AI-Powered Art Is Getting Scary Good

Machine learning and AI are quickly becoming commonplace with the tools every photographer uses. There are neural filters for Photoshop, AI enhancement tools in Luminar Neo and PortraitPro, and even programs that use AI to generate captions for photos. 

These enhancements and features may look convincing, but that's to be expected for a consumer-ready product. So, what's happening in the development and research space? How good is the AI that isn't available to the masses?In a word: scary.

In this video by Vox, producer Joss Fong takes us on a journey through AI research into image creation and how it all started with asking software to create a green school bus back in 2015. From there, we learn that in the last two years, OpenAi, which has been a trailblazer in this field, has had monumental success with its two iterations of image AI called DALL-E and DALL-E 2. These programs are based on something called prompt engineering, which works by giving the program a prompt like “a bowl of bananas on a table,” and through deep learning of the millions of images used as training data, it can create a mathematical latent space, which it can use to create an image from the prompt.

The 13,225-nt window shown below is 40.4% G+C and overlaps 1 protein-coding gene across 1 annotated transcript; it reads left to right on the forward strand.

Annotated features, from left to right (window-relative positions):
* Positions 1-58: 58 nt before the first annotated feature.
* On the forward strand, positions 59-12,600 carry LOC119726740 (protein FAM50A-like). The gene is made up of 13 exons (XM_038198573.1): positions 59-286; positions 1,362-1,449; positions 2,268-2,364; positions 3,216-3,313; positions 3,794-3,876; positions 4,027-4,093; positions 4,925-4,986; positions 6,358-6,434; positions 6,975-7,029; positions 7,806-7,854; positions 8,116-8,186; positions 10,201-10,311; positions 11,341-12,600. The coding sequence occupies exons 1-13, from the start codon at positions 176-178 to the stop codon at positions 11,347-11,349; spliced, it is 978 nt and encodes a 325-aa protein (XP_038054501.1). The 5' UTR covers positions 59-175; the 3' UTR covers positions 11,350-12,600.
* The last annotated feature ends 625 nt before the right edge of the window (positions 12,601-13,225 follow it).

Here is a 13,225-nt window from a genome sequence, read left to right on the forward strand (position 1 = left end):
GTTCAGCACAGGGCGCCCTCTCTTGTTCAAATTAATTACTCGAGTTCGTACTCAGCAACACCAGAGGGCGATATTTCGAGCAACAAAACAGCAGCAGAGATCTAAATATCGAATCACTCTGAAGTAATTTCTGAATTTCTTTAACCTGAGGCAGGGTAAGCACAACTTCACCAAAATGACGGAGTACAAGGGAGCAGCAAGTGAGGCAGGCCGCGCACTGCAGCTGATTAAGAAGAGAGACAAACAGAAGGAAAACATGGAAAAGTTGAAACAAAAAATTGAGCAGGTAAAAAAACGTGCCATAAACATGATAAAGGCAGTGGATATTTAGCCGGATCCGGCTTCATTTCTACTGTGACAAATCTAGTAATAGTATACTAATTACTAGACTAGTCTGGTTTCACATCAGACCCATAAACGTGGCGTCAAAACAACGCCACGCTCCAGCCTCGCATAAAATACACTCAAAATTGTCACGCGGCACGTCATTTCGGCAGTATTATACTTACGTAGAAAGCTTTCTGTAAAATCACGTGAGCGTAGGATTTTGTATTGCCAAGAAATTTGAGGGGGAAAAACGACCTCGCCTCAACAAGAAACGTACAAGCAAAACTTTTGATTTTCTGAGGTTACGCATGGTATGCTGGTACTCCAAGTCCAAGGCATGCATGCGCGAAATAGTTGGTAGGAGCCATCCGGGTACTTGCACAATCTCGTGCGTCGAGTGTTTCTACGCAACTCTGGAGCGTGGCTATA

It's important to understand that these programs do not borrow pixels from images they have learned to create an image with multiple items. Rather, they are creating these images from scratch, and the more specific the prompt, the more interesting the creation. For example, at 5:32 in the video we see this prompt: “1980s analog synthesizer hardware partially made of polygonal flesh with wires made of tentacles and knobs made of suction cups, dark-colored lighting, leaking cosmic ooze, highly detailed, in lomography.”

This technology is exciting and a bit scary at the same time. The photorealism alone was enough to cause concern, let alone the exponential jump in the learning from even DALL-E to DALL-E 2, which was just one year. And OpenAi is just one of many companies working on this specific kind of research. Imagine what this will look like when it becomes available to everyone as a commercially viable product.

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Charles Mercier's picture

People are working on AI programs to replace paying artists and creators.